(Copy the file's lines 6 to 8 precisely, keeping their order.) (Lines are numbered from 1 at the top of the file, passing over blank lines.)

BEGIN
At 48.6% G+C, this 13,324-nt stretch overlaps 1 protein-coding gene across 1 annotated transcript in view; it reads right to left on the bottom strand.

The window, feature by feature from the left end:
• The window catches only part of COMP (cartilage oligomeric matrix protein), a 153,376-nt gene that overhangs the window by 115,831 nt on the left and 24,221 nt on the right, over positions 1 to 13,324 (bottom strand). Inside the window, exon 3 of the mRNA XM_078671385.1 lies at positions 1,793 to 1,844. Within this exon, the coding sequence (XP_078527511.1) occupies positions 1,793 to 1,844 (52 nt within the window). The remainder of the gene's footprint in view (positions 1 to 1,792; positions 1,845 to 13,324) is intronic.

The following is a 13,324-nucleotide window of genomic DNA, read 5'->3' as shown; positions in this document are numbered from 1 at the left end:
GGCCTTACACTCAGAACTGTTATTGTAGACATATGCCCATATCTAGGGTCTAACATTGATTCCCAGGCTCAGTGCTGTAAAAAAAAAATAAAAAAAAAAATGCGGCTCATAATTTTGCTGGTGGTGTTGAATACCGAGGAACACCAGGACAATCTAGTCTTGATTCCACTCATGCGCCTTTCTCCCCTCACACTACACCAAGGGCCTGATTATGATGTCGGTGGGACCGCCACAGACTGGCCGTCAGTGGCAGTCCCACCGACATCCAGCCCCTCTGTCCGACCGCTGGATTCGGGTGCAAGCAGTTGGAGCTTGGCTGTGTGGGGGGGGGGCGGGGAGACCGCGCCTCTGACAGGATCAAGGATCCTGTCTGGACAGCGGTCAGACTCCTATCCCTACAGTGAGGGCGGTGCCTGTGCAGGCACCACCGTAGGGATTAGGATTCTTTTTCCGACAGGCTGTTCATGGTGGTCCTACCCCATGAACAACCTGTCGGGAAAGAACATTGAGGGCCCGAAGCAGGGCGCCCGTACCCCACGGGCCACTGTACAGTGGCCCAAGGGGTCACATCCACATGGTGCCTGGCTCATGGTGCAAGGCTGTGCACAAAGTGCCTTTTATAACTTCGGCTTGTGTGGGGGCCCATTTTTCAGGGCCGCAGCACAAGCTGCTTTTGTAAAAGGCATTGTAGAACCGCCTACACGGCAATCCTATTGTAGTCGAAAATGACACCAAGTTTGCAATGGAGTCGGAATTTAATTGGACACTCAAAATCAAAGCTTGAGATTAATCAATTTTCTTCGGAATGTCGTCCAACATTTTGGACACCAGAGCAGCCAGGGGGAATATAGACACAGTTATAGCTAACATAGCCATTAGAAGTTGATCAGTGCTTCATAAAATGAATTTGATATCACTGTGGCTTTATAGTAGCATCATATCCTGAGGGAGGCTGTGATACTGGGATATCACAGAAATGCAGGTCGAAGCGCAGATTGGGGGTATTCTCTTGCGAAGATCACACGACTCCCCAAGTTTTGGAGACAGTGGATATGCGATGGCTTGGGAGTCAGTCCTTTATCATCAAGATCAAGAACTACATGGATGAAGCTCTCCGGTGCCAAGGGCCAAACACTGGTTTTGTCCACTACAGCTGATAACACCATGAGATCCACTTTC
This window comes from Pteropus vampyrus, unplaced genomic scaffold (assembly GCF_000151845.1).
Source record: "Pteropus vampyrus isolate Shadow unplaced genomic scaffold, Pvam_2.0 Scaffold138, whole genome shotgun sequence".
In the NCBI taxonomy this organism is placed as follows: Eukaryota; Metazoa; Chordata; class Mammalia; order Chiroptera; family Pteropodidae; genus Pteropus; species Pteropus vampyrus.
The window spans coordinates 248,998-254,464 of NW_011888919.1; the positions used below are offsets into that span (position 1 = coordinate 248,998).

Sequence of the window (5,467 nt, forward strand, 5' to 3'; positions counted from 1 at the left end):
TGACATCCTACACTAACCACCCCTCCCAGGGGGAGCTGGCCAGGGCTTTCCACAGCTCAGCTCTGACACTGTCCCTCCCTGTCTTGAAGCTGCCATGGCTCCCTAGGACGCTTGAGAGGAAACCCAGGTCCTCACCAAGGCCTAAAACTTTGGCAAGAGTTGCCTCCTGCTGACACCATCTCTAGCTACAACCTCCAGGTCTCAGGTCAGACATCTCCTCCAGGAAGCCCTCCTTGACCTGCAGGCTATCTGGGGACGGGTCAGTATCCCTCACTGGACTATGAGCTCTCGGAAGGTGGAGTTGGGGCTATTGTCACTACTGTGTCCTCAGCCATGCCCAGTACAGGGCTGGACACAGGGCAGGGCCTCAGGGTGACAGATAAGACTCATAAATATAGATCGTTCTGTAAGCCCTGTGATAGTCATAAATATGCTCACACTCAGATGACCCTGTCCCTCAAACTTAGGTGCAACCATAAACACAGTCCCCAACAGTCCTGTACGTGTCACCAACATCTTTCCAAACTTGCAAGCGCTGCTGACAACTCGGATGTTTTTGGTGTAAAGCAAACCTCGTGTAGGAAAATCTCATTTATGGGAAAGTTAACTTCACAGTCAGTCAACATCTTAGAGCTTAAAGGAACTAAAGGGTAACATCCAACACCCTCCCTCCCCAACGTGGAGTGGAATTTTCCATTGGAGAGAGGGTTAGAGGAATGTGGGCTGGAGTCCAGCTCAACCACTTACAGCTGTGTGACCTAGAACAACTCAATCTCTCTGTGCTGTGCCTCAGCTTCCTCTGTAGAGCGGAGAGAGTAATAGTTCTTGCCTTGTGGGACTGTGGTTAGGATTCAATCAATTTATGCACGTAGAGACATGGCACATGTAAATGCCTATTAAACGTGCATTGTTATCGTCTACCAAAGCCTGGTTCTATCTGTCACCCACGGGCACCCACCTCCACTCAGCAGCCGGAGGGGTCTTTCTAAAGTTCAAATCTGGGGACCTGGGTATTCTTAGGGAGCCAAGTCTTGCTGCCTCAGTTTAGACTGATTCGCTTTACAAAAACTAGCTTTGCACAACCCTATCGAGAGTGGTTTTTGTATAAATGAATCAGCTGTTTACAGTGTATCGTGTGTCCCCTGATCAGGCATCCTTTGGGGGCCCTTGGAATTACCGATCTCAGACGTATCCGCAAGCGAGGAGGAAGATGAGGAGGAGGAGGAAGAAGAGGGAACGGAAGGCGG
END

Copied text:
This window comes from Pteropus vampyrus, unplaced genomic scaffold (assembly GCF_000151845.1).
Source record: "Pteropus vampyrus isolate Shadow unplaced genomic scaffold, Pvam_2.0 Scaffold138, whole genome shotgun sequence".
In the NCBI taxonomy this organism is placed as follows: Eukaryota; Metazoa; Chordata; class Mammalia; order Chiroptera; family Pteropodidae; genus Pteropus; species Pteropus vampyrus.